We use items containing LCDs daily. Being endowed with more advantages than competing technologies, LCDs are predominant. They are thinner, lighter, and draw less power. 1888 saw Friedrich Reinitzer’s discovery of liquid crystals. The Austrian Biochemist observed that on the melting of cholesteryl benzoate, a cloudy liquid was obtained that hardened as the temperature rose. The liquid finally crystallized after having turned blue on cooling. 1968 saw the RCA experimental LCD.

Electricity, Light, Liquid Crystals

Solid, liquid, gaseous are the three common states of matter. Solids have molecules, all pointing the same way. Their position vis-a-vis one another remains the same. Liquids, however, have molecules pointing in all directions. There also exist substances that have states between liquid and solid. Their molecules show properties of both liquid and solid molecules. Liquid crystals, therefore, are neither liquid nor solid.

It is true with experiments that liquid crystals are more liquid than solid. Liquid crystals are sensitive to temperature. They are therefore used for making thermometers.

Liquid crystals get the effect of an electric current. Twisted Nematics are a kind of liquid crystal. They untwist in a certain way when electricity is applied to them. LCDs use twisted nematics to control light passage predictably.

LCD Types

Liquid crystals are generally categorized as thermotropic or lyotropic. Thermotropic liquid crystals react to changes in temperature. They also, to some extent, respond similarly to pressure. Lyotropic liquid crystals build in the manufacture of detergents and soaps. The type of solvent they are mixed with determines the lyotropic liquid crystals’ reaction. Isotropic or nematic thermotropic liquid crystals have a principal difference. While the former are randomly arranged, the molecules of the latter are clearly patterned in an order.


In the nematic phase, the orientation of the molecules is based on the director. Anything from a magnetic field to a surface that has microscopic grooves in it can be the director. Liquid crystals in the nematic phase can be further classified by how molecules orient themselves concerning one another. The Smectic arrangement creates layers of molecules. There are variations to this phase. In one major type, molecules in one layer tilt at an angle from the previous layer. The chores or chiral nematic type have molecules twisting from one layer to another. This renders a spiral formation.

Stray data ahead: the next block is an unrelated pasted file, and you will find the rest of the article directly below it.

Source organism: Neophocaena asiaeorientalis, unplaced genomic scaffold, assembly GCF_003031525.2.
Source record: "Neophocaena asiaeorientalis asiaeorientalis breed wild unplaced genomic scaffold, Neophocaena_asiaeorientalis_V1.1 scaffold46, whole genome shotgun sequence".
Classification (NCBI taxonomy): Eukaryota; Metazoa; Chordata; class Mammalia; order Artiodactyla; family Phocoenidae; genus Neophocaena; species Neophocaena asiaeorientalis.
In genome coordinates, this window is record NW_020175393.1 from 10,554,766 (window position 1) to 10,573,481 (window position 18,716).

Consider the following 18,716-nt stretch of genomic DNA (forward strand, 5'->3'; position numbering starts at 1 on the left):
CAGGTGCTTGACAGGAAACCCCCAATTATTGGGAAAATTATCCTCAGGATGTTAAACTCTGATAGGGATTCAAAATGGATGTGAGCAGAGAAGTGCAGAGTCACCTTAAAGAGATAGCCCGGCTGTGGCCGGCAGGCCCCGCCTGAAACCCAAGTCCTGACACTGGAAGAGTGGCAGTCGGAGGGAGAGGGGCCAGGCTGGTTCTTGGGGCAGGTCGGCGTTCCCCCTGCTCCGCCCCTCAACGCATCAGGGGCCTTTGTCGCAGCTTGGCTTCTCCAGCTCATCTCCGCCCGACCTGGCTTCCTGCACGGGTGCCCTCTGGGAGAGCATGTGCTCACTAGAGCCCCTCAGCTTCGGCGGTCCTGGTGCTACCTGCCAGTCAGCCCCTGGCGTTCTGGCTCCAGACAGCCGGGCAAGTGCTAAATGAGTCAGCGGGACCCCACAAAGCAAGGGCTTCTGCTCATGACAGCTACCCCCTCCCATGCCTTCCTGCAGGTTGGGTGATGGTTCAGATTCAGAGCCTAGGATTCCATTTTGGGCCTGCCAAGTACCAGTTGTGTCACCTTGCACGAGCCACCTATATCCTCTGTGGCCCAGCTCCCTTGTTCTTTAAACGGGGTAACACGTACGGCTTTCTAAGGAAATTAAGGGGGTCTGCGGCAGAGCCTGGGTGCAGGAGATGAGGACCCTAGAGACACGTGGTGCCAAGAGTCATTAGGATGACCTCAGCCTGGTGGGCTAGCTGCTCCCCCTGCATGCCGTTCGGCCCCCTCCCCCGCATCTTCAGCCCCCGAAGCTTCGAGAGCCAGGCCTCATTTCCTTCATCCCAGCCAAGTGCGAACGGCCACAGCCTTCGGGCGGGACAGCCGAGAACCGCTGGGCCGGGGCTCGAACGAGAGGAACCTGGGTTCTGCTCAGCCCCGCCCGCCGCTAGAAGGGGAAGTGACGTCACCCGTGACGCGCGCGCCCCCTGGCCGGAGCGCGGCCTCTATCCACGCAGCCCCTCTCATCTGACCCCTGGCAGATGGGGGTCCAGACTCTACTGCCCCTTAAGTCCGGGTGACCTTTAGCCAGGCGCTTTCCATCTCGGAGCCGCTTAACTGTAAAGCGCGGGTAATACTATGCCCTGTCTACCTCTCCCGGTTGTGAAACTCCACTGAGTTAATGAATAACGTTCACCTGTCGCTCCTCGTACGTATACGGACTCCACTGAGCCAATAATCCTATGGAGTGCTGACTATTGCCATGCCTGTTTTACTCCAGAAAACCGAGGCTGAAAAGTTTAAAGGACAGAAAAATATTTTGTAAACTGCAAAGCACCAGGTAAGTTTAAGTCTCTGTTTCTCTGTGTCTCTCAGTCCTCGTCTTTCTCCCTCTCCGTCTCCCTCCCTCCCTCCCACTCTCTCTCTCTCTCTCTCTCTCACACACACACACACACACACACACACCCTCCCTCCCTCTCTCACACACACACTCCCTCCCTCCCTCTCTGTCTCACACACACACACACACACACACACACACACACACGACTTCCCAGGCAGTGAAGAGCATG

FLCs or Ferroelectric liquid crystals employ liquid crystal substances that have chiral molecules in a smectic C type of arrangement. The spiral character of these molecules permits the micro switching response time that makes FLCs responsive to liquid displays. SSFLCs or surface stabilized ferroelectric liquid crystals exert controlled pressure through the use of a glass plate. This suppresses the molecule spiral to make switching swifter.

A Simple LCD

Following characteristics make LCD construction possible

  • Light is polarizable;
  • Liquid crystals change polarized light;
  • Electricity changes Liquid crystal structure ;
  • Electricity conducting transparent substances.

Take two sheets of polarized glass. A microscopic groove creating polymer can r on the side of the glass without polarizing film on it. Polarizing film and the grooves face the same direction. We subsequently add a coating of nematic liquid crystals to one of the filters. With the filter’s orientation are the first layers of molecules aligned. The grooves cause this to occur. Subsequently, add the second piece of glass with the polarizing film at a right angle to the first sheet. Twisting molecules align until the uppermost layer is at a 90 degrees angle to the bottom. The uppermost layer thus matches the polarized glass filters. Upon striking the first filter, light is polarized.

When light passes through successive layers, the molecules change the light’s plane of vibration. There is alignment with the final layer of molecules. If the second polarized glass filter matches with the final layer, the light passes through.

1 Comment

Write A Comment

This site is protected by reCAPTCHA and the Google Privacy Policy and Terms of Service apply.

The reCAPTCHA verification period has expired. Please reload the page.